I am Belinda, a second year student in Natural Sciences at Cambridge University
My trip was brilliant!
I went to do the vertebrates’ monitoring trip in Serra da Bodoquena National Park. This is an 8 day expedition into the National Park area to monitor bird and mammal species. I did four treks, spending four to five hours walking in the jungle to take note of all species we could see. The trails are about nine kilometres long and you walk in a group of about five or six. We had a book with all the animals, so we knew what we were looking for, or what we could expect to see. The treks are quite tough, you need to be physically fit. But the most difficult one is the first day as you don’t know where you are going. The rest of the days get a lot easier as you’re walking the same trail. We had to get up at 5 in the morning, which initially I thought would be awful, but it actually didn’t feel too bad. As the UK is five hours ahead, my body just felt that I was getting up at 10 am.
August is the winter in Brazil but we had good weather on the first day, so we managed to see a few animals. We then had some more stormy weather the following days and so the animals were not that active and weren’t as easy to spot. The jungle is very dense, and the trees are very high, that also impacts on the visibility. We saw some birds, monkeys and a small rodent similar to a capybara that we could not identify. On the last day we saw a tapir walking through the trees. That was amazing!
I went on this trip wanting to experience real monitoring and see some interesting things and I got all that
I went on this trip with the objective of having a real-life experience of wildlife monitoring. There are not many opportunities for proper fieldwork in the UK and even when you get a chance to do them they are just like a study or a lesson. This one felt very real and was in fact very real. I was not being told what to do. We had an initial training session where things were briefly explained. This involved being sent out in small groups into a section of forest behind a hotel where photos of animals had been placed, and we had to spot them and get used to the way we recorded information about the animal (how many, where it was etc.). However, when I was in the field, I was the researcher and I had to learn how to do the work myself. I was not just watching someone else doing it. It was great to experience that and be given those responsibilities. I went on this trip wanting to experience real monitoring and see some interesting things and I got all that.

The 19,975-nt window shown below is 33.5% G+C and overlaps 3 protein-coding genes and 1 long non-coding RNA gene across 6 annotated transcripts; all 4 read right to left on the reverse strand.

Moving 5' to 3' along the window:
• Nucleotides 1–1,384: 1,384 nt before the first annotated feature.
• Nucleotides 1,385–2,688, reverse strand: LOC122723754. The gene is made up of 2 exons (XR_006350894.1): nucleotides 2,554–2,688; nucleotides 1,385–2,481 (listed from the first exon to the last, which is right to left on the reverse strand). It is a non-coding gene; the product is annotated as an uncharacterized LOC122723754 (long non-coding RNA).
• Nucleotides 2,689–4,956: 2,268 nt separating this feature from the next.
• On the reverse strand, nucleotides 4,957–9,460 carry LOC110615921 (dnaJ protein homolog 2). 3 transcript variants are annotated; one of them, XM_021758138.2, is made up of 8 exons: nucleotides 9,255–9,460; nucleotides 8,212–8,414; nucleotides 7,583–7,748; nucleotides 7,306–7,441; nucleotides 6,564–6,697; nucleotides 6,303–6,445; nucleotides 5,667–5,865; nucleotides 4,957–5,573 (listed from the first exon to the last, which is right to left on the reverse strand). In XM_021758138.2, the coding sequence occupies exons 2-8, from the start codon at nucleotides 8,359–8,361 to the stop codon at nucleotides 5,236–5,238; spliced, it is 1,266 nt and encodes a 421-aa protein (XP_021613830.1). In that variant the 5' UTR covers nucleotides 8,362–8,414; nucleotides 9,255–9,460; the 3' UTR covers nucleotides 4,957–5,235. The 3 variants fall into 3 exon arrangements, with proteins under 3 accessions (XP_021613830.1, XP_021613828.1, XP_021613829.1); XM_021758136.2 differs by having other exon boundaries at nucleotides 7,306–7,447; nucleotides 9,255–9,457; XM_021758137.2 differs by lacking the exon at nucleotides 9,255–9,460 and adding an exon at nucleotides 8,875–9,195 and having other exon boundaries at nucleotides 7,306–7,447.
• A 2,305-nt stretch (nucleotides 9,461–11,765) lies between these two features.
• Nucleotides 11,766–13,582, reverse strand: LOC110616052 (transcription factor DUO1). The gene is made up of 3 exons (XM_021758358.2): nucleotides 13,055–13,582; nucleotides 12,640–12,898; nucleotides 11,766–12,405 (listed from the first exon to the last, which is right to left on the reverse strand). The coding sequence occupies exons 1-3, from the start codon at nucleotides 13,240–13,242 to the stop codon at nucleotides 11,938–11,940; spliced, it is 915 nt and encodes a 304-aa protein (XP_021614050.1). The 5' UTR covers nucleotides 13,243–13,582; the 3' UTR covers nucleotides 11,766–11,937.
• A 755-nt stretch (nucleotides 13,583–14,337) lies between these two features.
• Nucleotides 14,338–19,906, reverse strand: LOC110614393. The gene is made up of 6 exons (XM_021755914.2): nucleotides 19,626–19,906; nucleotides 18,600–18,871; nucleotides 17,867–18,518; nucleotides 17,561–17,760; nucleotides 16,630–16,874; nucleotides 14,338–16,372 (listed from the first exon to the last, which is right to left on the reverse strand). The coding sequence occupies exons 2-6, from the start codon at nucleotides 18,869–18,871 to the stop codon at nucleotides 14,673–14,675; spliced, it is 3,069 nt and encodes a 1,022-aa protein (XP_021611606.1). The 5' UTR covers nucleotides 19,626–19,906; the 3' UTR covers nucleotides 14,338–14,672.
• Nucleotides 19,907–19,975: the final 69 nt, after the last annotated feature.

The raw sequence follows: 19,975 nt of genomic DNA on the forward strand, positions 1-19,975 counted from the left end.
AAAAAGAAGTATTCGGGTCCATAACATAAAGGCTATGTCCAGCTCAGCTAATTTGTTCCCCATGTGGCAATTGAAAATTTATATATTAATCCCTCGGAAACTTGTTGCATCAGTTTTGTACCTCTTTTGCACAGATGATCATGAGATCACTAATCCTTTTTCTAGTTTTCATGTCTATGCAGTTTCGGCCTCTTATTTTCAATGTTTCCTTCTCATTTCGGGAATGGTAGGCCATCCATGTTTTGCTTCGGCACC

I travelled around Bonito before I went on the monitoring trip and I saw an anteater and a lot of macaws and toucans around town as well as another tapir. I also went snorkelling in one of the crystal-clear rivers. This was incredible; there were so many fish and I was in the water for almost an hour floating downstream.
The only low point was that the other people in the monitoring trip did not speak particularly good English, with only one person speaking English fluently. I knew a little bit of Portuguese before I went but I could not understand the Brazilian accent very well. It was sometimes quite difficult to communicate with them, and at the start of the trip I was worried about how that would affect me. However, despite my initial worries, there was never a problem and people were always very helpful and inclusive. Many times, when they were going to sit down for a meal and have a conversation, the rest of the group made sure I was there even if I couldn’t participate
There were probably too many high points to mention! I really enjoyed the treks and walking through the jungle. We were monitoring mammals and birds and would write those down; but that didn’t stop us from looking at all other interesting things: insects, plants and anything else of interest. Seeing the tapir on the last day was definitely a highlight. It is a big mammal and it just appeared in front of us walking through the trees. The farm itself was a great experience. It is quite isolated from any town and when we first arrived there I thought I was not going to enjoy it. However, when the day of leaving arrived, I was actually quite sad and I didn’t want to leave.
The hostel I stayed in when I was in town was a great place. They are very well set up and offer breakfast free and paid meals throughout the day so I never had to worry about finding something to eat, especially in the evenings. They were aware right from the start that I was travelling on my own and also that I didn’t speak much Portuguese and so they are very helpful. They answered any query I had and helped me book onto all my trips out.
It is brilliant to find a trip like this where I could go and experience real field work. The Brazilians really couldn’t understand why I was so amazed by the experience and the wildlife, but I was fascinated by it all.
I would highly recommend it to anyone who wants a hands-on, independent experience of fieldwork.